The Purple Daisy and The Hickory Pit, Chattanooga TN

Earlier this month, David and I took our every-other-month trek up to Chattanooga and McKay. We’d hoped to have David’s old friend Stephen join us, but he ended up having to work. It was a disagreeably long trip. When we go, we’re on a bit of a time budget to get back in time to pick up my son from day care before he hits the “you’ve been here too many hours!” alarm. Between missing the exit for our first meal destination, necessitating a lengthy detour, the unhurried service at that place, and the agonizing wait for McKay to price the gigantic stack of CDs that David brought to sell – two hours!! – we found little time to relax at the two restaurants where we visited, and no real chance to talk with staff or owners to learn much about them. This, sadly, was a case of eating and running.

Part of the problem is that Google Maps is still hopelessly confused about how to navigate exit 178 on I-24. Seriously, if you think that you might need either US-27 or TN-58 in Chattanooga, at this point, I’d recommend using some other service to get better directions, because if it turns out that you do need that exit and miss it, it’s a real pain in the neck to turn around. That said, travelers from Atlanta or parts east will use this exit, like they’re going to the Incline Railway, if they want to sample the food at The Purple Daisy Picnic Cafe. It’s owned by Lisa and Tony Davis and opened in 2005. They have the rumblings of a good reputation for the quality of their pulled barbecue pork, but since David and I would be visiting a barbecue joint in just a couple of hours’ time before leaving town, we each tried one of their other signature items, an incredibly neat triple-decker sandwich called a Rainbow.

The Rainbow is a really neat little sandwich, and I think it would be fair to call it a little frou-frou. Between three slices of bread, crusts removed, it includes pimento cheese, cucumber spread and chicken salad. The result is just a fantastic little mix of very different flavors. David and I each enjoyed it a great deal, and it suggests that even better things might be found on the menu.

I have to say that I was not mad about the chili, which was quite thin and didn’t have any feel of personal oomph to it. The hashbrown casserole, which went with the sandwiches even better than the heaping handful of yummy kettle chips, was a much more successful creation. This is quite a good little restaurant, and one that I would like to visit again to try the barbecue.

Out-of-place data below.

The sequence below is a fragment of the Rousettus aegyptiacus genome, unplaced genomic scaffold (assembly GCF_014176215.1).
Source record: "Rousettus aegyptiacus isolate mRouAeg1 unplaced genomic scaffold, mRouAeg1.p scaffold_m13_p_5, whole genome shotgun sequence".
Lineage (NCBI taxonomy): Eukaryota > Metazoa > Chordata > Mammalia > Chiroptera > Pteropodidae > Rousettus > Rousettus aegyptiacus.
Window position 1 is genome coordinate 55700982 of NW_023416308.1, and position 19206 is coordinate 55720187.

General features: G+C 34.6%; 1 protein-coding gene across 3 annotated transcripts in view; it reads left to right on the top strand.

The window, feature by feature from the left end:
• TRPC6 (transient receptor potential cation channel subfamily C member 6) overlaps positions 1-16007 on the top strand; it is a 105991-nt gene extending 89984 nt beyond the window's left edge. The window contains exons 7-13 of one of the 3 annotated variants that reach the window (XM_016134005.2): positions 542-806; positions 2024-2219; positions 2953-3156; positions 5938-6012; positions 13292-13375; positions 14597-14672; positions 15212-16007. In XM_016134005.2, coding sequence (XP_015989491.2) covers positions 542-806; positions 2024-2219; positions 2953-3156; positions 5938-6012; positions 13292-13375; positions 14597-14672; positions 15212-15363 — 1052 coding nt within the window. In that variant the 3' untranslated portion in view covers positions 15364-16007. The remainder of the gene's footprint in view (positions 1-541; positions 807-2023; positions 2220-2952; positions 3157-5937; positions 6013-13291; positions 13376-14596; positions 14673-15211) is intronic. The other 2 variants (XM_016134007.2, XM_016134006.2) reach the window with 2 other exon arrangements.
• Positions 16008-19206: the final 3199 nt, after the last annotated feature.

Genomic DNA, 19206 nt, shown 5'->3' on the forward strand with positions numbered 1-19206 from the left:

(Incidentally, the Purple Daisy is across the street and catty-cornered from a pizza place called Mr. T’s. I pity the fool who does not recognize the giant ice cream cone sign out front that marks this location as a former Kay’s Kastles ice cream parlor. More about this at some point down the road.)

Speaking of barbecue, we dashed in and out of a little place on Ringold Road that I had spotted a few months previously and had a very good snack on our way home. It’s called The Hickory Pit and it’s in a really neat log-framed building that might be older than the business. The teenaged girl working the register said that she thought the restaurant might have opened “a long, long time ago. Wow, it’s always been here. Since the eighties.” It’s always humbling to listen to teenagers and their incredibly different perspective on what constitutes a long, long time ago.

David ordered a chopped pork sandwich and I had chopped chicken for a change, with beans and slaw. The meat was smoked well and pretty dry; it really wanted some of the sweet brown sauce to make it a little more to my taste. The slaw was really terrific.

I was a little discouraged by the inclusion of – dear heaven – “freedom” fries on the menu, but this was otherwise a thoroughly decent detour in a nicely-designed restaurant with plenty of neat things on the wall to look at, ranging from a local newspaper report of President Roosevelt’s death in Warm Springs, Georgia to a collection of old soda bottles. In this case, I chose to get mock-hurt by one of the bottles and bemoan the late hour and how we really would not have time to stop by a Bi-Lo for more Double Cola before flooring it out of town. I got some excellent sweet tea to go and we made tracks for home, wishing that McKay had not taken quite so long to process all those cast-offs of David’s. At least Hickory Pit was on the way home so that we could stop there at all, and I did not pick a place in Ooltewah or Cleveland! Hopefully, the next trip to Chattanooga, the restaurants that we pick will be places where we have a few more minutes to linger.


6 thoughts on “The Purple Daisy and The Hickory Pit, Chattanooga TN

  1. Kudos for knowing of Kay’s Kastles. There is only one left in Chattanooga. On Dayton Pike in Soddy-Daisy near the Bud facility. The best banana split I’ve ever had.

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